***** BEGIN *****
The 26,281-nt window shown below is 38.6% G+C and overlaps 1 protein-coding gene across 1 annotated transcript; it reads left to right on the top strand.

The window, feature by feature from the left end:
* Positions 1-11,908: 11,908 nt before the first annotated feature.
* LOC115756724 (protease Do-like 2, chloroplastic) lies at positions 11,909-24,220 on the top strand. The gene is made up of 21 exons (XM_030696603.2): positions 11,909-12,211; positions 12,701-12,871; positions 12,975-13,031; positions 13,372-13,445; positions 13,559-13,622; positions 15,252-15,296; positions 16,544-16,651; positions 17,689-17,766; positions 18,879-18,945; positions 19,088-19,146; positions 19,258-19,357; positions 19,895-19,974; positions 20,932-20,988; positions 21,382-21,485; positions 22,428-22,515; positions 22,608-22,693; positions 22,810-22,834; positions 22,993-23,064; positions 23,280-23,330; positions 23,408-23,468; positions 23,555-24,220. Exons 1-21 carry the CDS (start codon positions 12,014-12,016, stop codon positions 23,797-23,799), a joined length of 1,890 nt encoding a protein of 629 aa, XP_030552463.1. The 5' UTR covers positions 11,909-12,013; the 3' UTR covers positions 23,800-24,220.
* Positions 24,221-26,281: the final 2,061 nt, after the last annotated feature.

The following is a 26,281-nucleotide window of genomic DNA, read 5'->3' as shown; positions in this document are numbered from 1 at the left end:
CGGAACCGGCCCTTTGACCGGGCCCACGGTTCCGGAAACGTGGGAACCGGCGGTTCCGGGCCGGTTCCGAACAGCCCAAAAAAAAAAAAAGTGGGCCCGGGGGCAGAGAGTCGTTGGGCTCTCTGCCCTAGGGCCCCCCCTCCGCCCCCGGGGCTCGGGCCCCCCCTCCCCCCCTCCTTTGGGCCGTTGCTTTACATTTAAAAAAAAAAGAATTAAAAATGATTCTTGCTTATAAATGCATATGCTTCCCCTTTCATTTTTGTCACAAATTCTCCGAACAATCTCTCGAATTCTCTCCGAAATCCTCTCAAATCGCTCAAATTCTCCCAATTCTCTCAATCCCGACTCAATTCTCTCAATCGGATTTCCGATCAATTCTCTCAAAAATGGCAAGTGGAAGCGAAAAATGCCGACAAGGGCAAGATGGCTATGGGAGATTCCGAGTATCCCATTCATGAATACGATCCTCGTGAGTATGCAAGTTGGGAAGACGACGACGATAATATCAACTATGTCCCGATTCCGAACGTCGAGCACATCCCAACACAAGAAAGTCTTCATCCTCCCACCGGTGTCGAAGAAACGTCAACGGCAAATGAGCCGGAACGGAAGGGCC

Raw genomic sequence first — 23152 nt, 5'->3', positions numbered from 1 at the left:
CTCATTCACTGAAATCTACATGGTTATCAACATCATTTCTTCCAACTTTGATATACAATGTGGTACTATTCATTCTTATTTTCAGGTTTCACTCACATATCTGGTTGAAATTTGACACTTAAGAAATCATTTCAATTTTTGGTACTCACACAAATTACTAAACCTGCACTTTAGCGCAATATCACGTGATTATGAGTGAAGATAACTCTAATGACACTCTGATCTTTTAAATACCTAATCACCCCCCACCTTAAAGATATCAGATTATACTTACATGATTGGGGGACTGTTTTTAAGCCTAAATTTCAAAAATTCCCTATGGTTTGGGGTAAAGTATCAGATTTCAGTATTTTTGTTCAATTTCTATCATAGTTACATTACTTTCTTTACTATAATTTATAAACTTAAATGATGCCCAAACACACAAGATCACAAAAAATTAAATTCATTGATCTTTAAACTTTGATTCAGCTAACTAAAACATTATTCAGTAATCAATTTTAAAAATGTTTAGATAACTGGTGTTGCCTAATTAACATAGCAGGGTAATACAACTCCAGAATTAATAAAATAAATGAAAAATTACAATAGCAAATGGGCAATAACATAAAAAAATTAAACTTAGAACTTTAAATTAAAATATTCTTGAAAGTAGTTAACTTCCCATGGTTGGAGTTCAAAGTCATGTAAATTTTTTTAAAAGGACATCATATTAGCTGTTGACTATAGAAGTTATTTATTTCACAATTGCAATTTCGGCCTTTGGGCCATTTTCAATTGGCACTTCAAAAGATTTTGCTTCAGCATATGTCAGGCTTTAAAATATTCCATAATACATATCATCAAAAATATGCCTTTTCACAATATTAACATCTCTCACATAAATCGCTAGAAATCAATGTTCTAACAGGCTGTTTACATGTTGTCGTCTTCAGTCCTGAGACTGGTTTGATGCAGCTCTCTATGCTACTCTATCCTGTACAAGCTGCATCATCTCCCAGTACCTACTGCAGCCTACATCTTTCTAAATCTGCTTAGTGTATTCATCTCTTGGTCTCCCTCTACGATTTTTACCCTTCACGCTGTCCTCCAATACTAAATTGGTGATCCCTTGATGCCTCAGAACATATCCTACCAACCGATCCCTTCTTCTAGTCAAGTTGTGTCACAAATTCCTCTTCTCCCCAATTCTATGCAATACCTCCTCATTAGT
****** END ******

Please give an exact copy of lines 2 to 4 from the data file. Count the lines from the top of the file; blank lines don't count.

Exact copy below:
The window, feature by feature from the left end:
* Positions 1-11,908: 11,908 nt before the first annotated feature.
* LOC115756724 (protease Do-like 2, chloroplastic) lies at positions 11,909-24,220 on the top strand. The gene is made up of 21 exons (XM_030696603.2): positions 11,909-12,211; positions 12,701-12,871; positions 12,975-13,031; positions 13,372-13,445; positions 13,559-13,622; positions 15,252-15,296; positions 16,544-16,651; positions 17,689-17,766; positions 18,879-18,945; positions 19,088-19,146; positions 19,258-19,357; positions 19,895-19,974; positions 20,932-20,988; positions 21,382-21,485; positions 22,428-22,515; positions 22,608-22,693; positions 22,810-22,834; positions 22,993-23,064; positions 23,280-23,330; positions 23,408-23,468; positions 23,555-24,220. Exons 1-21 carry the CDS (start codon positions 12,014-12,016, stop codon positions 23,797-23,799), a joined length of 1,890 nt encoding a protein of 629 aa, XP_030552463.1. The 5' UTR covers positions 11,909-12,013; the 3' UTR covers positions 23,800-24,220.